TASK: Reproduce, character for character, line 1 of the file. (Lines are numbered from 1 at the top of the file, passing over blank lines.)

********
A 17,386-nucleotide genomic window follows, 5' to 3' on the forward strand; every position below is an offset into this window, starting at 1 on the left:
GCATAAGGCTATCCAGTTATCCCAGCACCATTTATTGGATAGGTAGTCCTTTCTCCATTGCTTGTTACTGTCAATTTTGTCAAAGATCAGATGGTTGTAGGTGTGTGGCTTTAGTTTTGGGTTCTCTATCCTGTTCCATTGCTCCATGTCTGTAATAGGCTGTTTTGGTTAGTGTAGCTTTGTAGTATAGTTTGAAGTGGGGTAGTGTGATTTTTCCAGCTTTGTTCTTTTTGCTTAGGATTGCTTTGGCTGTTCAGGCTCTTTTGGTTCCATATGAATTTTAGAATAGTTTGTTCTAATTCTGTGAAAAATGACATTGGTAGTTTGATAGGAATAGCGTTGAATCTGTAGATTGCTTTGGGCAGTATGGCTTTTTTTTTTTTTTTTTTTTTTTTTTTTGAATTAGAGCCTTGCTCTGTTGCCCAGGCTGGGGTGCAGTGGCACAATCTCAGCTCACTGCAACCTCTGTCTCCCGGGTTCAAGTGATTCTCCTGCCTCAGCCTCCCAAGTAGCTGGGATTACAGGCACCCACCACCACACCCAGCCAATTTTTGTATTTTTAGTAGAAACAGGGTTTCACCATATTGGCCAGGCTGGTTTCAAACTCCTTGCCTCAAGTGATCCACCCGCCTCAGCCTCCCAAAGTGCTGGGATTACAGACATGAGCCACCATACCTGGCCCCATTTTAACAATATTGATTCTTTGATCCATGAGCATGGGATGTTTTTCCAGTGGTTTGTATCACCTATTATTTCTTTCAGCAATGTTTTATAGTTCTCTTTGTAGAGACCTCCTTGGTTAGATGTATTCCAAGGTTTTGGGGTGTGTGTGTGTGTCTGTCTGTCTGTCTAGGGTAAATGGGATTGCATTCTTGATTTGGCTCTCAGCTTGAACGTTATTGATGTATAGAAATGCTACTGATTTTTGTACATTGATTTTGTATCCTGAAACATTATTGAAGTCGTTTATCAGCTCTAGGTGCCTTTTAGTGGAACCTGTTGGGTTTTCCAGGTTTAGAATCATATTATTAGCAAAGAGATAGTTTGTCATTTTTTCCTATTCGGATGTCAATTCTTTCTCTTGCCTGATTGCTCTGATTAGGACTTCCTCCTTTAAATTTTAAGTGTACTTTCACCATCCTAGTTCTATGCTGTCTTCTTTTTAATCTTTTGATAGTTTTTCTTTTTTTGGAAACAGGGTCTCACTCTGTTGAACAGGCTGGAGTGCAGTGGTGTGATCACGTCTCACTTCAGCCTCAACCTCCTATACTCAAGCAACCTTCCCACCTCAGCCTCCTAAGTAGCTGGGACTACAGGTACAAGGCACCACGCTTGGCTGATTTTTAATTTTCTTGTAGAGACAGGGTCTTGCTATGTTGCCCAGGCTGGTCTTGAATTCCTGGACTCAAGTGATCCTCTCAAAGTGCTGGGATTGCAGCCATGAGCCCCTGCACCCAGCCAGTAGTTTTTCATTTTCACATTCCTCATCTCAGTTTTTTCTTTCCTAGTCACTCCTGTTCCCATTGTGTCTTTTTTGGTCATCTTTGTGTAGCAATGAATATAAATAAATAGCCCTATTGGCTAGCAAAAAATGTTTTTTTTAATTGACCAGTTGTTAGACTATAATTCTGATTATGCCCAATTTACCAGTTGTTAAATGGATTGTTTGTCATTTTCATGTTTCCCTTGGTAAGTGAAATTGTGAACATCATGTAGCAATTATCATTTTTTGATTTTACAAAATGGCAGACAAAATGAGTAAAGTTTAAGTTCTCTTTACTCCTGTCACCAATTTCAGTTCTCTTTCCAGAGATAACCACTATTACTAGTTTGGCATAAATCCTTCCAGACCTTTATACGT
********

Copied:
A 17,386-nucleotide genomic window follows, 5' to 3' on the forward strand; every position below is an offset into this window, starting at 1 on the left: